The decision to end the partnership was made by Berkshire Partners, a Boston-based private equity firm with more than $16 billion in capital commitments. While Citizens of Humanity declined to disclose specifics of the transaction, sources indicate that it bought back Berkshire Partners’ 40 percent stake in the company, acquired in 2006 for an estimated $250 million including debt. Funds for the buyout were raised between private investors and the management team. The company also acquired co-founder Jerome Dahan’s remaining stake. He will stay on as a consultant to the brand and will turn his day-to-day attention to his new denim venture, Jean Atelier.
The company said it considered selling altogether or seeking an alternative investor. “[However], when we then thought about the best long-term structure for us, it was important that we maintained a private ownership structure without any specific requirements for excessive growth,” Amy Williams, chief executive of Citizens of Humanity, tells BoF. “The impetus was really Berkshire. Based on the lifecycle of private equity partners, for them it was time to move into other things. We ultimately felt that the brands, our accounts, customers and the team at the company would be best served, in the long term, with the management-led buyout. The company’s business and brand equity is growing nicely during difficult times and we have done so with a very thoughtful and disciplined approach.”
Berkshire’s break comes 11 years after the initial investment. “Most private equity firms’ investment horizon is typically five to seven years,” says Douglas Hand, a New York-based fashion lawyer. “[When a private equity firm wants out] its exit options are that the company goes public, or the company is sold to some third party. Or, as in this case, the management buys it back. Usually the two more lucrative deals are the former two, especially if the company goes public — it means it is doing so well there is a public appetite to own equity in the company which gives it a much higher valuation. [As the management reacquired it], it must have been the case that there was no deal in the offering… the management buyout was potentially the only option for the private equity firm.”
The 2006 investment allowed Citizens of Humanity to expand its portfolio of denim brands to include Getting Back to Square One, Agolde and Goldsign. In 2015, the company also acquired Japanese denim label Fabric Brand & Co.
Under the new plans, each of the brands will be managed by the parent label, with Williams operating as chief executive of the portfolio. “We will continue to think about growing the portfolio brands very thoughtfully and to the best of each brand’s potential without any sort of excessive pressure,” says Williams.
Karen Phelps — who has worked for a roster of global brands including Calvin Klein, Levi’s and Gap — has been named creative director of the group, replacing current creative director Catherine Ryu. Phelps will oversee the design direction of all five brands. Phelps is already a stalwart within the Citizens of Humanity portfolio: she was previously creative director of both Goldsign and Agolde, where under her direction the latter brand doubled its sales year-to-date. “My objective is to continue and evolve all brands.” Phelps tells BoF. “We have five brands under our umbrella, so it’s an incredible opportunity to be spread across all of them.”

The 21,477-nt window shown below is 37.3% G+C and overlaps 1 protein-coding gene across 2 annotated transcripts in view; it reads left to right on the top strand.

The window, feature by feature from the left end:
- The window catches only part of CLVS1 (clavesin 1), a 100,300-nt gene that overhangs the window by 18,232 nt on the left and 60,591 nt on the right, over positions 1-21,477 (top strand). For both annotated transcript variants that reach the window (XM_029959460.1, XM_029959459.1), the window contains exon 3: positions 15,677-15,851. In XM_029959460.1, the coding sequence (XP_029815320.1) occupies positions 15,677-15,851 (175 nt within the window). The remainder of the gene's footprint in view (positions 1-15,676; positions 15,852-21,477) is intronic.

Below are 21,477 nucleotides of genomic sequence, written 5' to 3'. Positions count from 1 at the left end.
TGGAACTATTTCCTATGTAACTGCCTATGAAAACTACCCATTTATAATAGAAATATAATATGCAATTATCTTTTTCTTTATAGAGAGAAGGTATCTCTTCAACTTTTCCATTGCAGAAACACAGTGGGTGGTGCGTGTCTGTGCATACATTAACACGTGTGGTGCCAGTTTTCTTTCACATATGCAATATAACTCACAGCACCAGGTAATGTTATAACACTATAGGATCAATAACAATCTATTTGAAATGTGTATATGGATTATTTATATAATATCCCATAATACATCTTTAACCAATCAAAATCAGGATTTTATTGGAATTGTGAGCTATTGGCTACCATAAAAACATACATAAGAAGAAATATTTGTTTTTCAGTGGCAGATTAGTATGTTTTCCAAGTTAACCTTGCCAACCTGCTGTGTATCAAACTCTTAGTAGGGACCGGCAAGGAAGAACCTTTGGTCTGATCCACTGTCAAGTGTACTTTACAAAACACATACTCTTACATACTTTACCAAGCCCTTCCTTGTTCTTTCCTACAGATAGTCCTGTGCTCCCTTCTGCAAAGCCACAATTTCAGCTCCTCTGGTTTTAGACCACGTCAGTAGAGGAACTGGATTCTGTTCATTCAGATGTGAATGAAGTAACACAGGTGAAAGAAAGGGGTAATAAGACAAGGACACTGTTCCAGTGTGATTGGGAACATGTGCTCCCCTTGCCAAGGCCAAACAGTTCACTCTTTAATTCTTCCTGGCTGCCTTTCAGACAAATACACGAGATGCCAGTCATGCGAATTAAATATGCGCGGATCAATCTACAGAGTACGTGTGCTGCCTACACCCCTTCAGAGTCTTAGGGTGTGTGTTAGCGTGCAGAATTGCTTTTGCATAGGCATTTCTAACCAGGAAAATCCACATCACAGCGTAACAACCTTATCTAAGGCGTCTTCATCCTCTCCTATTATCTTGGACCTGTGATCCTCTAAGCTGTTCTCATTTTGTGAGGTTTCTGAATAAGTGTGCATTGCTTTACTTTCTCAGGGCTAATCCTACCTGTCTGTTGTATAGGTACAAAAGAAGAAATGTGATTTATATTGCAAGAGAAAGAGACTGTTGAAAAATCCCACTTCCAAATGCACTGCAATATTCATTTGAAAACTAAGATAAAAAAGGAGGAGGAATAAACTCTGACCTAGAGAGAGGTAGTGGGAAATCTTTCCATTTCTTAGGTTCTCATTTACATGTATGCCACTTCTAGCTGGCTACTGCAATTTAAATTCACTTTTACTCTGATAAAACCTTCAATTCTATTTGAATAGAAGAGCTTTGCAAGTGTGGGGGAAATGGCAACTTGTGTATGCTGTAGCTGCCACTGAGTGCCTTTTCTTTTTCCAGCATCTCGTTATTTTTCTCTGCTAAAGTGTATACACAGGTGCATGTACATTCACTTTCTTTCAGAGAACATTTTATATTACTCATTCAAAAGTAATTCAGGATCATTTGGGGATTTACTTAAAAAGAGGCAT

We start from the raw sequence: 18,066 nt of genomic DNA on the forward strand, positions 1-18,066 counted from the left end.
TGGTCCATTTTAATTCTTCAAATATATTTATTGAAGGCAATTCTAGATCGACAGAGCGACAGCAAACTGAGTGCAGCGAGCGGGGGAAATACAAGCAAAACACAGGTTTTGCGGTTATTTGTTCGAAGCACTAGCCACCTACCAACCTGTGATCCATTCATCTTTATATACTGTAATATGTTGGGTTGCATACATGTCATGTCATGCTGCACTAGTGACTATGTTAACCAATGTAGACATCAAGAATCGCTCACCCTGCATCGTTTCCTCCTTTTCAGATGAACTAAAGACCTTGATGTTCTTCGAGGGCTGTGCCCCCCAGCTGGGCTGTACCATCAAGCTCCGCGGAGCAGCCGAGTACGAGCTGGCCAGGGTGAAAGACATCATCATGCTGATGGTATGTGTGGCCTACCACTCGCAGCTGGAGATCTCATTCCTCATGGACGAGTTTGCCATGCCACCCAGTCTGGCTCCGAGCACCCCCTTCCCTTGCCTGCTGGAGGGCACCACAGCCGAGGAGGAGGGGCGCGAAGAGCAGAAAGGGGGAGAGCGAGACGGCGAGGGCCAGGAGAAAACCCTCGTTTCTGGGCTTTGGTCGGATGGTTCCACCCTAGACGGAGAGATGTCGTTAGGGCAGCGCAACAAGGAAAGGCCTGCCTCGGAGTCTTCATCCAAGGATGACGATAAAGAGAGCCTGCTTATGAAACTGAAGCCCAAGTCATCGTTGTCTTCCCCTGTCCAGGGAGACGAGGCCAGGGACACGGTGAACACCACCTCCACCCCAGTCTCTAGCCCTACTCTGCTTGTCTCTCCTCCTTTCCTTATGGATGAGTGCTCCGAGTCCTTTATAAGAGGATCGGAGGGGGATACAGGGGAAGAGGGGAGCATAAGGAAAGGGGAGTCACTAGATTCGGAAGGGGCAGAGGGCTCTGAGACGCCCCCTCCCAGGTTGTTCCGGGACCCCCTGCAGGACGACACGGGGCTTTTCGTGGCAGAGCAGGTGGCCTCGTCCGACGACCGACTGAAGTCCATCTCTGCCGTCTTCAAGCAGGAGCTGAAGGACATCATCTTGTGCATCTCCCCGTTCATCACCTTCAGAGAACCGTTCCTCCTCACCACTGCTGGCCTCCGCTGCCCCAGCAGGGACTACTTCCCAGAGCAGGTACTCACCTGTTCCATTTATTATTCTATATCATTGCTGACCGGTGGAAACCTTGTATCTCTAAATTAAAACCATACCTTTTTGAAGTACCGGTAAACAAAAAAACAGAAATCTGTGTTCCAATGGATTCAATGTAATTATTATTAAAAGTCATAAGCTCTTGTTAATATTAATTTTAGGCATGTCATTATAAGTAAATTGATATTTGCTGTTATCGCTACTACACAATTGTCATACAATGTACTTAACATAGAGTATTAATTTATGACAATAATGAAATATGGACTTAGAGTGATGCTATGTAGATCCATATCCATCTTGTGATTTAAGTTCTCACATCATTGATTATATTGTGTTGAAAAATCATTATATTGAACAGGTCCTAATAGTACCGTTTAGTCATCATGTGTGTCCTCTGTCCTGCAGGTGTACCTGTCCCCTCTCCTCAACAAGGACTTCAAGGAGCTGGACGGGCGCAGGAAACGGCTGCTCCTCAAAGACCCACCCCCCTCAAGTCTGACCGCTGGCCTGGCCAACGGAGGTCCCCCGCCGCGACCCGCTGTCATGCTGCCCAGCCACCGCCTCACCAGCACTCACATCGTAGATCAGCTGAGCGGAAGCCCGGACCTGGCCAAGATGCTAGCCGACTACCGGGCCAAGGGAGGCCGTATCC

Logistically, it makes sense for Phelps to oversee the entire portfolio: Citizens of Humanity is one of the few denim brands with vertically integrated production facilities. “We design, develop and manufacture in LA, so it’s hands-on with the product, which will be critical for my role. It’s important that I will be touching the product every day; it's easier to control,” says Phelps.
But the appointment across all brands is also part of a new growth strategy. “Having one person who can think about each of the brands uniquely is really important and part of our future,” says Williams. “Karen completely reimagined Goldsign; she took a brand that had been somewhat dormant and reimagined it in the luxury sector. We feel it’s the next step for Citizens. We’ve had really nice growth, but it’s ready for the next step forward.”
Williams’ focus is to amplify the growth potential for each of the five brands within the portfolio. “The brands that we have now are all very uniquely positioned, with their own opportunities for growth,” says Williams. “We are not looking for any additional brands, and we will continue to think about growing the portfolio brands very thoughtfully, and to the best of each brand’s potential without any sort of excessive pressure."
Amid an oversaturated denim market, Citizens of Humanity shifted its stock from department stores to specialty boutiques including 10 Corso Como and Club Monaco, and tightened inventory, selling less than 1 percent of its stock in off-price channels. The company's portfolio is set to reach $100 million in revenue in 2017 — reportedly the same figure Citizens of Humanity generated in sales in 2005 at the point of Berkshire’s investment — when it was only one brand. Nevertheless, the company is back on the up: this year, it is set to post 10 percent year-on-year growth.
For Williams, the company's new independence signals opportunity: “We have a portfolio of five brands that are all appropriately distributed in the channels that they serve well," she says. "From there, they will continue to remain extremely profitable."